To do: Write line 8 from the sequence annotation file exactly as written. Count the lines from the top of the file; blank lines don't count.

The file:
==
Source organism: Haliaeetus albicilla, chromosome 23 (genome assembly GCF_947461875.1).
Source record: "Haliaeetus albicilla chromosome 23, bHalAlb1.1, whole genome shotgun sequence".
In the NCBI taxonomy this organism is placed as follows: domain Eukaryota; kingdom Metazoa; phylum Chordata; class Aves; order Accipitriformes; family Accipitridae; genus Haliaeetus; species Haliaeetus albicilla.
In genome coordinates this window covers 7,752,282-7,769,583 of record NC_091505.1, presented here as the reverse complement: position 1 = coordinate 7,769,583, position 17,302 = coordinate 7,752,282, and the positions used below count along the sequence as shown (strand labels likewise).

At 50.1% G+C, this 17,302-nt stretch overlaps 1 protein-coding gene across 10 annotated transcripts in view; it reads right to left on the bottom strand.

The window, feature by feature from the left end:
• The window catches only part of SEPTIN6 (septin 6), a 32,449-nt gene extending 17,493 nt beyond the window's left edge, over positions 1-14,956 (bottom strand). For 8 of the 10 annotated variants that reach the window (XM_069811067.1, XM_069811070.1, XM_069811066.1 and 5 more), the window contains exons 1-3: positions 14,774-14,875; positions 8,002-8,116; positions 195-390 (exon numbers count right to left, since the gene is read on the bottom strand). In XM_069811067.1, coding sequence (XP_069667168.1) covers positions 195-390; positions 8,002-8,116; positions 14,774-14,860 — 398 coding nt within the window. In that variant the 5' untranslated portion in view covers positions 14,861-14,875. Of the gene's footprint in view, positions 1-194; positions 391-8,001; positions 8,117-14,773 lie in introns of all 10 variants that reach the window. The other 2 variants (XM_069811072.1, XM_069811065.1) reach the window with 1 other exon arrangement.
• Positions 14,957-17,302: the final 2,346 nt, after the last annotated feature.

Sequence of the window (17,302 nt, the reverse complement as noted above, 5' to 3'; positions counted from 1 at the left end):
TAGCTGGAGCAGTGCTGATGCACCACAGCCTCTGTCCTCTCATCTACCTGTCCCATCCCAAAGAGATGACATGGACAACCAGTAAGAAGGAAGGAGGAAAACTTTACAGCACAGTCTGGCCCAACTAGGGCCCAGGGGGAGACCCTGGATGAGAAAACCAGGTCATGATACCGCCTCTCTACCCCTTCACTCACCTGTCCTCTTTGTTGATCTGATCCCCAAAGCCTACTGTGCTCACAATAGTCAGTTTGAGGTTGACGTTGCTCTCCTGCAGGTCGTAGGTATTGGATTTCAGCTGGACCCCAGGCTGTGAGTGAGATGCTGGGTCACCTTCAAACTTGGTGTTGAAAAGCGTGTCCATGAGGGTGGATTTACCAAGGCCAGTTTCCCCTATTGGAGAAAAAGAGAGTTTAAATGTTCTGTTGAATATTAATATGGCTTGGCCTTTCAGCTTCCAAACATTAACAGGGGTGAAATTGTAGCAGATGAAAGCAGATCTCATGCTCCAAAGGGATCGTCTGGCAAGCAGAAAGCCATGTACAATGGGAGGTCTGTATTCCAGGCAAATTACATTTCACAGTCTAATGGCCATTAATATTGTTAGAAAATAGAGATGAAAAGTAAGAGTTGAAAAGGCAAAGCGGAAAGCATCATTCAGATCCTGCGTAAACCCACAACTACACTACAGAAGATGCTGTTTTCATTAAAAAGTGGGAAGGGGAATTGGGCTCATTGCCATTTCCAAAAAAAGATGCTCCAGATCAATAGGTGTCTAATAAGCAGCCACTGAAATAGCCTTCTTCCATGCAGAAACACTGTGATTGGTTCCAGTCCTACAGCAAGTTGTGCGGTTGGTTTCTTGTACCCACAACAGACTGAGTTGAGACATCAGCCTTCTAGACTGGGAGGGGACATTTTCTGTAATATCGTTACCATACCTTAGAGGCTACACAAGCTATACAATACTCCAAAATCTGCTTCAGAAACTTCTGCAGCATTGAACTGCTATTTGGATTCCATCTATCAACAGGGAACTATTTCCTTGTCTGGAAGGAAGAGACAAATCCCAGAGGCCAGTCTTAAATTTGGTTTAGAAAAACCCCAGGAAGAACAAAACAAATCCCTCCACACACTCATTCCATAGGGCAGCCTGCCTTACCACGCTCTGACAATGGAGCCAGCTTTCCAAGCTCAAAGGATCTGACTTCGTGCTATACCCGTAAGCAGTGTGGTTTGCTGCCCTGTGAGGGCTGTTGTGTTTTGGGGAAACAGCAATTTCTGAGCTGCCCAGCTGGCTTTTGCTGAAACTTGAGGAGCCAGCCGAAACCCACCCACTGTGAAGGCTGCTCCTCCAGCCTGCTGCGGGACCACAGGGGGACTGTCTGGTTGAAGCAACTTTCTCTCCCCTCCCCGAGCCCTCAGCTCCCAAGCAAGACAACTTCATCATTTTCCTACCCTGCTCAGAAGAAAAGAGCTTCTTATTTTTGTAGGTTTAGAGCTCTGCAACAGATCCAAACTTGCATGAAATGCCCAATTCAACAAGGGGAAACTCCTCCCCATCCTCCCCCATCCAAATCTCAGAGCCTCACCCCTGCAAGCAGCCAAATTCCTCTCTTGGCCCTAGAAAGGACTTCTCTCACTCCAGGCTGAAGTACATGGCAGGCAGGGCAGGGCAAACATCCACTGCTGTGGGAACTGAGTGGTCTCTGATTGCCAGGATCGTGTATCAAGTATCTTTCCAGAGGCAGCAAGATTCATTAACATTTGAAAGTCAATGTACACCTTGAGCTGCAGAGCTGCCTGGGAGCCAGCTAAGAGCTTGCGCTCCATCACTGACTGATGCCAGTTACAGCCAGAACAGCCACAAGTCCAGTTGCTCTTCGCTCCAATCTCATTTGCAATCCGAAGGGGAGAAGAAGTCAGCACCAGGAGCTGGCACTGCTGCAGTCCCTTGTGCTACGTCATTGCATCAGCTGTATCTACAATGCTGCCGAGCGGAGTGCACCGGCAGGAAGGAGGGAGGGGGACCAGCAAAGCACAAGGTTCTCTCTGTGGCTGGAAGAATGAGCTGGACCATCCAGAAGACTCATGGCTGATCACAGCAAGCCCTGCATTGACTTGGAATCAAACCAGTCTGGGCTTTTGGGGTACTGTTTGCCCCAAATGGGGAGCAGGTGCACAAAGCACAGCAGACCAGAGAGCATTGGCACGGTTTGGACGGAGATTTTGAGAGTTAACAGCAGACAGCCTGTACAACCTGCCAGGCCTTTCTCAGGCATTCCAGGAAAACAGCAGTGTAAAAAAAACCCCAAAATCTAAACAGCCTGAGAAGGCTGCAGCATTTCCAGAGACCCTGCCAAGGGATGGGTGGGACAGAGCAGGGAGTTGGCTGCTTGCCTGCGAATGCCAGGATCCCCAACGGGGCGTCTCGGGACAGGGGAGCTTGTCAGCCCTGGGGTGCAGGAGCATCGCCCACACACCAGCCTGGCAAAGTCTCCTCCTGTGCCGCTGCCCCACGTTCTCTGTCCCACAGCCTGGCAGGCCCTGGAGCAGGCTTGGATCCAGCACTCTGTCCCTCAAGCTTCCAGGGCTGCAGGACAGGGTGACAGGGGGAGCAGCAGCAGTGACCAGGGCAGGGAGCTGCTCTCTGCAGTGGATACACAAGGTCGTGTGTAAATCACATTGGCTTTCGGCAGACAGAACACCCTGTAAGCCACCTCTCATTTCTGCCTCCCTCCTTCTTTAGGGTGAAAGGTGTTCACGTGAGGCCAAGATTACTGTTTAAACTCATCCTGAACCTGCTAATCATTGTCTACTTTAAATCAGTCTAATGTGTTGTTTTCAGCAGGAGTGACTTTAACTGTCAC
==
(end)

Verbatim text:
• Positions 14,957-17,302: the final 2,346 nt, after the last annotated feature.